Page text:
The Japanese yen lost ground on Friday, and USD/JPY has once again moved closer to the elusive 100 level. The pair pushed above 99, and was trading at 99.25 in the European session. The yen took a hit after Japan’s finance minister stated that Japan had not run into any opposition over its monetary policy at the G20 meeting. In economic releases, Japanese All Industries Activity rebounded strongly from last month’s decline, and posted a gain of 0.6%. This blew past the estimate of a 0.6% decline. The G20 wraps up a two-day meeting in Washington on Friday. There are no US releases on the schedule.
For those market watchers who were counting on a turnaround from US releases, they’ll have to wait some more, as the US continues to churn out weak economic numbers. Thursday saw more key releases and more bad news, as employment and manufacturing numbers disappointed. Unemployment Claims came in at 352 thousand, higher than the estimate of 349 thousand. The Philly Fed Manufacturing Index dropped from 2.0 points to 1.3 points, nowhere near the estimate of 2.7 points. The weak numbers have dogged the US since March, and are raising red flags about the extent of the US recovery.
The markets are keeping a close eye on the two-day G20 meeting in Washington, which wraps up on Friday. Prior to the meeting, US Treasury Secretary Jack Lew warned against currency devaluations, singling out China. Washington is also concerned about stagnation in the Eurozone, and is urging Germany to take steps to help the Eurozone’s weaker members in Southern Europe, such as Spain, Cyprus and Greece. The slumping yen is also a hot topic, as many of Japan’s trading partners have seen their exports take a hit due to a weaker yen, which has plummeted against the euro and the US dollar. Given this context, it is a bit surprising that Japan’s finance minister, Taro Aso, stated that the G20 accepted Japan’s view that its aggressive monetary easing is aimed at stamping out deflation, rather than an attempt to weaken the yen and make it more competitive. We’ll have to wait and see if the final communiqué from the G20 runs along the same lines as Aso’s statement. Meanwhile the yen lost ground, as USD/JPY crossed above the 99 line.
Earlier this week, the IMF released a report on global growth, and the news was mostly negative. The IMF downgraded its 2013 forecast for global growth from 3.5% to 3.3%, and lowered the 2014 prediction from 4.1% to 4.0%. There was some good news for Japan, as the IMF raised its forecast, from 1.2% to 1.6%. The report said that the Bank of Japan’s aggressive monetary steps would increase growth and combat deflation. However, the IMF did note its concern over Japan’s huge debt load, which continues to weigh on the economy.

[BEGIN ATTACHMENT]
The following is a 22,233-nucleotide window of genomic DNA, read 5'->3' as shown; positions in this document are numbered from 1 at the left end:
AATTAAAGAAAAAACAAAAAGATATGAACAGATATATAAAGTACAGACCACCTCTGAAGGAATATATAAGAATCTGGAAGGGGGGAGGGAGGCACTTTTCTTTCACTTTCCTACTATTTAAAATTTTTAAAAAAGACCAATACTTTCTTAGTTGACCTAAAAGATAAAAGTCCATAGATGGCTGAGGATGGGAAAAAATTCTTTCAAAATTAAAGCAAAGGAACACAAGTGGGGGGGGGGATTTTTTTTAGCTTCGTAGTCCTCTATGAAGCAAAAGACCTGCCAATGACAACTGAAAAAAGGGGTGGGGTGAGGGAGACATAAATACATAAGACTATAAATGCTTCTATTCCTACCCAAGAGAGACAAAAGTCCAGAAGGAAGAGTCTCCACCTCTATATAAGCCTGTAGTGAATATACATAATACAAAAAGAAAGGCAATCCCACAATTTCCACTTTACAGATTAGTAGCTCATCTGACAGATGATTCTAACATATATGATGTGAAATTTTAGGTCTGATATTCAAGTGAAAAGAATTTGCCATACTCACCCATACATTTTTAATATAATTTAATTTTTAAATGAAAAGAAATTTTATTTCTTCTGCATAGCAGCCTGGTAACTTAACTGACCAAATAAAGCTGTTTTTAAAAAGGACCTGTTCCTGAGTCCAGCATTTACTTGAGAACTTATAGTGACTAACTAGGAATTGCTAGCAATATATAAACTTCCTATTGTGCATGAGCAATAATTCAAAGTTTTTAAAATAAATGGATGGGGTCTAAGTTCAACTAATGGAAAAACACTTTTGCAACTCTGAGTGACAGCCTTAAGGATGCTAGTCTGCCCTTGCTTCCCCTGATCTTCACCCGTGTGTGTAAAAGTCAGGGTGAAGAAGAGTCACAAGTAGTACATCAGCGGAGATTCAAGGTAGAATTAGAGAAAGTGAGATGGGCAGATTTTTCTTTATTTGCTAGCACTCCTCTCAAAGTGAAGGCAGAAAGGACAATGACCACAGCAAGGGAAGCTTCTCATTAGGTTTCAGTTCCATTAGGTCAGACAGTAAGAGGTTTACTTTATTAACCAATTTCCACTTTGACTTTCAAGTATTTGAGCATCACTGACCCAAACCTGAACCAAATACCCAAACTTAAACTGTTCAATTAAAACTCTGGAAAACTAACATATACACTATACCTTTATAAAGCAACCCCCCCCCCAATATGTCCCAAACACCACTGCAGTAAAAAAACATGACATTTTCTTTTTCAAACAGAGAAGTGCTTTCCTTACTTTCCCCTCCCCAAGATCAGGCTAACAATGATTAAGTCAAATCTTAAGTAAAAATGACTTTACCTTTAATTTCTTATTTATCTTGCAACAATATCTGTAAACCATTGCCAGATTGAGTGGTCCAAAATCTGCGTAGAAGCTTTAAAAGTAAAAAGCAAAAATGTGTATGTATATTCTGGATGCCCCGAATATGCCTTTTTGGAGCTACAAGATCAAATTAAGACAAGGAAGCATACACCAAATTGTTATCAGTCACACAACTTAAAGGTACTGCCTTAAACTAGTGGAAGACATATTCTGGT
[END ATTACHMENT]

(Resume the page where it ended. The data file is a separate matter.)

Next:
USD/JPY for Friday, April 19, 2013
USD/JPY April 19 at 10:30 GMT
USD/JPY 99.22 H: 99.34 L: 98.10
Once again, the elusive 100 level is within striking distance, as USD trades in the low-99 range. The pair is facing resistance at 99.57. This line could fact pressure if the yen continues to lose ground. The next resistance line is at the psychologically important 100 level. On the downside, 98.45 is providing support. This line has strengthened as the pair trades at higher levels. The next support level is at 97.24.
- Current range: 98.45 to 99.57
Further levels in both directions:
- Below: 98.45, 97.24, 96.03, 95.27 and 94.59
- Above: 99.57, 100, 100.54 and 101.81
OANDA’s Open Position Ratios
USD/JPY ratio is quiet in Friday trading. This lack of activity is not reflected in the pair’s current trend, as the dollar continues to make gains against the yen. If the pair’s movement continues, we can expect to see the ratio swing into action as well.
USD/JPY came very close to the 100 level last week, and again appears to be closing in on this barrier. Will the dollar manage to sustain the current momentum and push past 100? With no US numbers on Friday, we’re unlikely to see the pair climb much further before the weekend, but next week the yen’s downward parade could continue.
- 4:30 Japanese All Industries Activity. Estimate -0.6%. Actual 0.6%
- Day 1 – IMF Meetings
- Day 2 – G20 Meetings
- 16:00 US FOMC Member Jeremy Stein Speaks
*Key releases are highlighted in bold
*All release times are GMT
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